To investigate a possible association between the severity of lower urinary tract symptoms (LUTS) and the serum levels of sex hormones in men with symptomatic benign prostatic hyperplasia (BPH) that underwent surgery for severe benign prostatic obstruction.
PATIENTS AND METHODS
In all, 127 selected men with symptomatic BPH attending our urology clinic were recruited. The clinical conditions of BPH were assessed by digital rectal examination, serum prostate-specific antigen (PSA) determination, International Prostate Symptom Score (IPSS), transrectal ultrasonography and maximum urinary flow rate (Q(max) ) value at uroflussimetry. Before surgery, we measured the serum concentrations of total testosterone (TT) and free testosterone (FT), oestradiol, prolactin, luteinizing hormone and follicle-stimulating hormone. We excluded men with endocrine diseases, those with prostate disease who were receiving antiandrogen therapy and those with psychological diseases. The relationships between the IPSS score and serum sex hormone levels were determined.
The final study population consisted of 122 men (mean age of 70.66 years), as five were excluded (three due to incomplete evaluation and two who were diagnosed with prostate cancer). On statistical analysis, the total IPSS was significantly associated with age (r= 0.405, P < 0.001) and TT (r= 0.298, P= 0.020) but not with FT or the serum levels of the other sex hormones. The serum levels of testosterone and IPSS did not correlate with prostate volume and Q(max) . PSA level and age correlated with prostate volume (r= 0.394, P < 0.001; r = 0.374, P < 0.001, respectively). We distinguished two subgroups of patients: the first group of 40 men with an IPSS of <19 and the second group of 82 with an IPSS of >19, and we evaluated the median levels of TT in each group. There was an increased risk of LUTS in men with a greater serum concentration of TT (P= 0.042), although the mean TT level was in the normal range.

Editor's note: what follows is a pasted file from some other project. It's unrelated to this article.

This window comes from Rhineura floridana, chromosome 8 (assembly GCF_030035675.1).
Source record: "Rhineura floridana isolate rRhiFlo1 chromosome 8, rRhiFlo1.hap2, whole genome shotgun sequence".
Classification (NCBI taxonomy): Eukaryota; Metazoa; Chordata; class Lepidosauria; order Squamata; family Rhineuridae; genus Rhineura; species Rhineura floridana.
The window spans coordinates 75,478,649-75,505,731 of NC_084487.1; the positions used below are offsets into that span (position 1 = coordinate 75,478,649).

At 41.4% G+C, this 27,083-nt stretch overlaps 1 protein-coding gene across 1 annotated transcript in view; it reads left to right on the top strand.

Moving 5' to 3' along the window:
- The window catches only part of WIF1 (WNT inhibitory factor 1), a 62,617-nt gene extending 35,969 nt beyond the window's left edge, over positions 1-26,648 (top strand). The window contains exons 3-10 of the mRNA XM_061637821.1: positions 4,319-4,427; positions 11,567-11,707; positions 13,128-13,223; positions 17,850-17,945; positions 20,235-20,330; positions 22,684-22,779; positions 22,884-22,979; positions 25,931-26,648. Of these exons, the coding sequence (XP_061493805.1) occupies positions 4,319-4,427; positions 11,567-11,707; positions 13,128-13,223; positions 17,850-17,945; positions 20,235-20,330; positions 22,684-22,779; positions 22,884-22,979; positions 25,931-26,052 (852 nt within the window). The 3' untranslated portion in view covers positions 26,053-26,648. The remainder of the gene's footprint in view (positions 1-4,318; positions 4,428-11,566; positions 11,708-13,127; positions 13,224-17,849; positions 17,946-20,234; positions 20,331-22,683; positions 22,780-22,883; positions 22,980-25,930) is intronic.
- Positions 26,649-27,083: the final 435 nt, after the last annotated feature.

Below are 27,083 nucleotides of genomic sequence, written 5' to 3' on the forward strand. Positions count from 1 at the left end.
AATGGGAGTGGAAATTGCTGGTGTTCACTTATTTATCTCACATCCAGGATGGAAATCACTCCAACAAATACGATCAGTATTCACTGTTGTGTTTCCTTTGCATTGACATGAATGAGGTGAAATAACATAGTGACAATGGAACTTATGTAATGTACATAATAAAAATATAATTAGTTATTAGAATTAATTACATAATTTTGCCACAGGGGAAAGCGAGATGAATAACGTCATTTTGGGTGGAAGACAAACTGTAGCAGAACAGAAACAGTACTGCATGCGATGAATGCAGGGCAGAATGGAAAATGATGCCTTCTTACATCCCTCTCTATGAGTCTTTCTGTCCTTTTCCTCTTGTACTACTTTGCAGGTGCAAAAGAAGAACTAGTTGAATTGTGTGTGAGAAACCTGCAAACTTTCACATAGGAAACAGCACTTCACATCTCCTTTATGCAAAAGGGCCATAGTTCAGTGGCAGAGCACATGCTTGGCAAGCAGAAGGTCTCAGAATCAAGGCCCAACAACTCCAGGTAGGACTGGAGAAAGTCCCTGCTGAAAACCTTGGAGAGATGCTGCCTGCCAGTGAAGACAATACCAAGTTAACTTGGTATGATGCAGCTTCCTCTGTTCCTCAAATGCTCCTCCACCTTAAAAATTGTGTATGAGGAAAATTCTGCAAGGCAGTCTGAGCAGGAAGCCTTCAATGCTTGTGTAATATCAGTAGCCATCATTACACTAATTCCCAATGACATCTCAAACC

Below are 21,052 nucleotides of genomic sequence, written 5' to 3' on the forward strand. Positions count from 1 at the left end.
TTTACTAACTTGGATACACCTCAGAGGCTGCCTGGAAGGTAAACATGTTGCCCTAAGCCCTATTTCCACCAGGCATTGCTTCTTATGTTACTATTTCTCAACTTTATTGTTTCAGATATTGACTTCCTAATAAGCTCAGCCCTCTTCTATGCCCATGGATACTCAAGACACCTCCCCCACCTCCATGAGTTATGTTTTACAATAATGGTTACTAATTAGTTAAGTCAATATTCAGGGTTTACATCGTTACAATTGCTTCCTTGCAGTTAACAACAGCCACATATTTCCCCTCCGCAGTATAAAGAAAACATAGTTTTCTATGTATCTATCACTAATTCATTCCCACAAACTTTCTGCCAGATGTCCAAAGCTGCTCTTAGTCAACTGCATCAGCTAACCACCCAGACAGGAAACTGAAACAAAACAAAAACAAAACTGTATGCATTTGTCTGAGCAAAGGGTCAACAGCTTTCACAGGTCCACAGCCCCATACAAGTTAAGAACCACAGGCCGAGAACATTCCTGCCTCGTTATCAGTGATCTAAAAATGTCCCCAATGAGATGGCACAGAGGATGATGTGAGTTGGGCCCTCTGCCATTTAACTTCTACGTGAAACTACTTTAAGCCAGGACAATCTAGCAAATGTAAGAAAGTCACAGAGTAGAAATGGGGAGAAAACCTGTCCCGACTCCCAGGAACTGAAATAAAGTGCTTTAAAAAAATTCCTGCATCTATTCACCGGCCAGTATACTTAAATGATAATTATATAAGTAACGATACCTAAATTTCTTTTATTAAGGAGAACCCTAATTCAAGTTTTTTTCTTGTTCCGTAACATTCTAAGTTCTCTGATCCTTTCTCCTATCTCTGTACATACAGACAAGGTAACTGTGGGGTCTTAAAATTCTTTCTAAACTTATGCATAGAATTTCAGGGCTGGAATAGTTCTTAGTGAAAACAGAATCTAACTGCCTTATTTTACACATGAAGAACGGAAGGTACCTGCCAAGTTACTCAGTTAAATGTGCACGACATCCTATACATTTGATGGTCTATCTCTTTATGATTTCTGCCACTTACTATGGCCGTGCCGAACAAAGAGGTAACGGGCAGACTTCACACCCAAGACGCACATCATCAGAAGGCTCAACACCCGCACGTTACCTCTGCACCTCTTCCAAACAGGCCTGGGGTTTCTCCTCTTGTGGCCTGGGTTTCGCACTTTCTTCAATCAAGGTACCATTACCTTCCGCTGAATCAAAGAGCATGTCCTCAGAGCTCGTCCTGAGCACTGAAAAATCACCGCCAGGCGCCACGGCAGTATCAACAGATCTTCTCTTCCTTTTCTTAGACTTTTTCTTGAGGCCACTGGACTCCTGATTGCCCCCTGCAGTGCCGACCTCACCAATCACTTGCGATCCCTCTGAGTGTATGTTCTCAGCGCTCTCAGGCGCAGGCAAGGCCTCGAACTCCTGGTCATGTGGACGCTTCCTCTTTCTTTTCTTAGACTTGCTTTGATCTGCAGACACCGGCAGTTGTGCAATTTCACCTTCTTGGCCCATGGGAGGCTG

In the present study, the severity of LUTS was associated with age and serum levels of TT but only age correlated with the measures of BPH, especially prostate volume. The potential effects of testosterone on LUTS may well be indirect. Additional large studies are needed to confirm these preliminary results.
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